TOKYO, May 26, 2017 - Global mergers and acquisitions (M&A) activity continues to gain strength following heightened dealmaking in the first quarter of 2017, according to the EY 16th Global Capital Confidence Barometer (CCB). Ongoing geopolitical uncertainty has not dented deal appetite among executives.
Based on a survey of more than 2,300 executives across Japan and 42 other countries, the Barometer finds that even amid rapidly changing market conditions, 37% of Japanese companies expect to actively pursue deals in the next 12 months - up two percentage points from a year ago.
At a time of already elevated dealmaking, 58% of Japanese companies expect their deal pipelines to expand further in the next year. This is up 23 percentage points from just 6 months ago. The vast majority (98%) of Japanese executives expect the M&A market to improve or remain stable over the same period.
According to the Barometer, this strong appetite for deals perseveres against a backdrop of geopolitical or emerging policy concerns, which are seen as the greatest risk to economic growth for 69% of businesses. Yet based on the findings of the survey, the disruptive impact of technology on potential deal outcomes and business models remains at the forefront of the minds of the majority of executives.
Vincent Smith, Representative Director, Chairman - EY Japan Transaction Advisory Services, says:
"Geopolitical and policy uncertainty is a permanent feature of the boardroom, but technology-enabled disruption poses a greater challenge to many business models. The exponential pace of disruption and transformation is compelling executives to engage in M&A. Companies need to innovate to follow rapidly changing customer preferences and buying assets can be the fastest way to radically reshape their business for future growth."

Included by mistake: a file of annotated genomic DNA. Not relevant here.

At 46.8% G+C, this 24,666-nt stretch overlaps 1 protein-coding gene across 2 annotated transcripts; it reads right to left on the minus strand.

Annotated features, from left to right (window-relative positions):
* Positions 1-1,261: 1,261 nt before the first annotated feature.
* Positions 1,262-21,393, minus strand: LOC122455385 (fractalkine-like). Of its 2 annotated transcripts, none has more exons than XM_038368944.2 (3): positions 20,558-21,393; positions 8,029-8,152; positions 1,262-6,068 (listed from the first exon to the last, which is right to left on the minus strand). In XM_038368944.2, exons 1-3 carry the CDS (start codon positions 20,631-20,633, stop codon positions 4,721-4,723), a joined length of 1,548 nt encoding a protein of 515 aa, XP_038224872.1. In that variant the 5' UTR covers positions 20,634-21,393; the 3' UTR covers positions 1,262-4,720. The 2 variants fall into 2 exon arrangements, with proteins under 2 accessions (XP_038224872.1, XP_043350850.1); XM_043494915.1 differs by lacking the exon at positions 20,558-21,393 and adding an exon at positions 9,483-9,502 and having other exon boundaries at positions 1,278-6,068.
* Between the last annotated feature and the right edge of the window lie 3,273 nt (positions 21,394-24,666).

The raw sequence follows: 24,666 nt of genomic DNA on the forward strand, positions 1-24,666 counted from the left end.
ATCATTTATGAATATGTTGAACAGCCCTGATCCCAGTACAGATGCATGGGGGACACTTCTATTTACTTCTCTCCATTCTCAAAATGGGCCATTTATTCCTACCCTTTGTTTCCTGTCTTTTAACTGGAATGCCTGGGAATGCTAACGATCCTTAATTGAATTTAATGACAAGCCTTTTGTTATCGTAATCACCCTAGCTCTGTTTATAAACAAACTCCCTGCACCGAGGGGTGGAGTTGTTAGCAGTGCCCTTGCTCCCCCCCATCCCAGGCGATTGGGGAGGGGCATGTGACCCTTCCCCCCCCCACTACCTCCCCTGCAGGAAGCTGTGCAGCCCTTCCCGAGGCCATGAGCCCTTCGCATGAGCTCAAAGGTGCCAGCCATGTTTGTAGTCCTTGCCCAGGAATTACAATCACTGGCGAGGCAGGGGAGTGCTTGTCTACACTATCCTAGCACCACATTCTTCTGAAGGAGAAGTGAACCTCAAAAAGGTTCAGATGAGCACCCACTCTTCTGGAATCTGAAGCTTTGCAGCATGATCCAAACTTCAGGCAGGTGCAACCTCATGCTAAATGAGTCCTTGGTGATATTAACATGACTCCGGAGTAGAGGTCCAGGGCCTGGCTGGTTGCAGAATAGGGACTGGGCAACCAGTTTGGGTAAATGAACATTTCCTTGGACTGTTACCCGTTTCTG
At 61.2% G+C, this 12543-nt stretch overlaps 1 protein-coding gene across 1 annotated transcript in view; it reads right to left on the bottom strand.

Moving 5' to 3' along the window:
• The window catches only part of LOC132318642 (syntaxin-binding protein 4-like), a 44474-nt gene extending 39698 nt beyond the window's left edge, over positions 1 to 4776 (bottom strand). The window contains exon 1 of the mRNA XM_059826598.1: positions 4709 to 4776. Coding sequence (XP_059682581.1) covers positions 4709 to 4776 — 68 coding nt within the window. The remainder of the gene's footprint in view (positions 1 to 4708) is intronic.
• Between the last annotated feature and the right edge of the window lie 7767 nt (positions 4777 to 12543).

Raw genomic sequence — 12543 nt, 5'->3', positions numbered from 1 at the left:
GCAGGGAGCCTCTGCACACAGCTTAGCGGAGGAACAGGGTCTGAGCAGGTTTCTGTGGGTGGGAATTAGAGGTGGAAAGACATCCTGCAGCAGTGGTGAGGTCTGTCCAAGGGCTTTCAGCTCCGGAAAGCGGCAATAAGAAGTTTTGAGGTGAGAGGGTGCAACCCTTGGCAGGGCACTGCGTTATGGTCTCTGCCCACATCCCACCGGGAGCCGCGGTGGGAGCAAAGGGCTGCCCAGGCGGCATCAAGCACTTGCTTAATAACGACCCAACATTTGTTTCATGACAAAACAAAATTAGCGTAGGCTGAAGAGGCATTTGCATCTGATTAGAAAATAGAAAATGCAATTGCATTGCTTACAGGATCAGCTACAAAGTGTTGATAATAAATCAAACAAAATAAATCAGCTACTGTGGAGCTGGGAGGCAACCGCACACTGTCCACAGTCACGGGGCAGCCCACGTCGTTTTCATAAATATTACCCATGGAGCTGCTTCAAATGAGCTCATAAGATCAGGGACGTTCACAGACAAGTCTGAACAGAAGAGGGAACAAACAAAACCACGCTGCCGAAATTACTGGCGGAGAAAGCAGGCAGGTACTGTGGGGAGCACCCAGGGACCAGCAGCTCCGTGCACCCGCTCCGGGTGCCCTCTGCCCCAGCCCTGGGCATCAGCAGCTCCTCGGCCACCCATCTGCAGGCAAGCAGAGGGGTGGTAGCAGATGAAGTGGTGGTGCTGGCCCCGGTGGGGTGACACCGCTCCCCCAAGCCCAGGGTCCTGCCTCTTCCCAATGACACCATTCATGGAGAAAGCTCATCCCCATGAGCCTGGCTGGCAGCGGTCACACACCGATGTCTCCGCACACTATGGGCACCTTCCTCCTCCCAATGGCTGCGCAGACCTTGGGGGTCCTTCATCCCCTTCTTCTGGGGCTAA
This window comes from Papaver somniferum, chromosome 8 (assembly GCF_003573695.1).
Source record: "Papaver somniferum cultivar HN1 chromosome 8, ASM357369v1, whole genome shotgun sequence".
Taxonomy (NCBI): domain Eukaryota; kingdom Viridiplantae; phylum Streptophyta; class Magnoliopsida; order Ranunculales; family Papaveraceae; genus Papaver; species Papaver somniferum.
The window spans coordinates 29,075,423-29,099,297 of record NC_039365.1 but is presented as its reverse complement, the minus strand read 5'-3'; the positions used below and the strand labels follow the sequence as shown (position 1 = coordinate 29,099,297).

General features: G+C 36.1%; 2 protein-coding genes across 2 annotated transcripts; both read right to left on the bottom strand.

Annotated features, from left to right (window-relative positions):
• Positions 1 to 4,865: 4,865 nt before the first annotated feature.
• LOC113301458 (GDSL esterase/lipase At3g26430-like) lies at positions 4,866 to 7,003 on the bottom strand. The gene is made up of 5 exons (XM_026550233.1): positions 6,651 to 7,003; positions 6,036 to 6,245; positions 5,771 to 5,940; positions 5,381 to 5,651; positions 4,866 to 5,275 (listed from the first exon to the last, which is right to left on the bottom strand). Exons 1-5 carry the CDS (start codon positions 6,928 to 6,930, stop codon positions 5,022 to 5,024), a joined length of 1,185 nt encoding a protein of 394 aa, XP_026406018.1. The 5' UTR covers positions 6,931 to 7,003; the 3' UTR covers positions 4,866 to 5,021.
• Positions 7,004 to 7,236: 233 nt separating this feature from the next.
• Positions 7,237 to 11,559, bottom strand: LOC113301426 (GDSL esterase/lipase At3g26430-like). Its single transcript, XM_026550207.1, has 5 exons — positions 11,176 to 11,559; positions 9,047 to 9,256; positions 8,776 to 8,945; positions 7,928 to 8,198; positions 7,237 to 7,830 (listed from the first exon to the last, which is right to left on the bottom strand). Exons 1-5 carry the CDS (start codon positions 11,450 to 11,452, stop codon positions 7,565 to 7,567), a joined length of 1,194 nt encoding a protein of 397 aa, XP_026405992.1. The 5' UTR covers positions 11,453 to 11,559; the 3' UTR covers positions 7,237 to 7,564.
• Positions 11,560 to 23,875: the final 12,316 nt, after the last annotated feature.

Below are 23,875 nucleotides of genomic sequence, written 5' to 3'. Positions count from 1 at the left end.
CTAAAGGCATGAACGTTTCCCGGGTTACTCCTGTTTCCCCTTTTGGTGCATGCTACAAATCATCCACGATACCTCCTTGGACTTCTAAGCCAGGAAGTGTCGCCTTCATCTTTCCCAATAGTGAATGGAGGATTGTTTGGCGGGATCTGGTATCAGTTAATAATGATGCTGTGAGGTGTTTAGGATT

Resurgent economic confidence and potential rewards of M&A eclipse broader risks
Uncertainty about policy changes and the potential of increasing intervention by governments - through new rules and regulations - are on the list of concerns for executives. According to the Barometer, dealmaking is supported by positive corporate indicators and a strong resurgence of Japanese economic confidence - 67% of Japanese executives see the state of the global economy as improving (up from 43% in October 2016). Notably, 69% of Japanese executives see the state of the local Japanese economy as improving (up from 25% in October 2016).
Smith says: "Signs of a global economic upturn are boosting renewed expectations for growth, but it is the improving confidence in the Japanese domestic economy that will really underpin growth and further fuel deal intentions. At the same time, investor expectations have also increased. The net result is executives recognize that staying on the deal sidelines could mean they are sidelined from securing future-proofing assets."
Investing globally in a time of rising nationalism
Japanese fears of increasing protectionism in 2016 still exist and have morphed into uncertainty about policy that could impact global trade. However, despite trade barrier speculation, cross-border M&A has already been a hallmark of dealmaking in 2017, with a resurgence of deals between the United States (U.S.) and Western Europe. Further, Japanese executives remain more positive than their global peers that the political situations in the US and United Kingdom (UK) will create more M&A opportunities. For Japanese companies expecting to do acquisitions, there is growing confidence in the quality and likelihood of closing acquisitions domestically in the next 12 months, whilst the search for growth will nonetheless continue overseas. Companies are looking everywhere for pockets of growth, although the main focus has shifted back to developed markets, the CCB finds.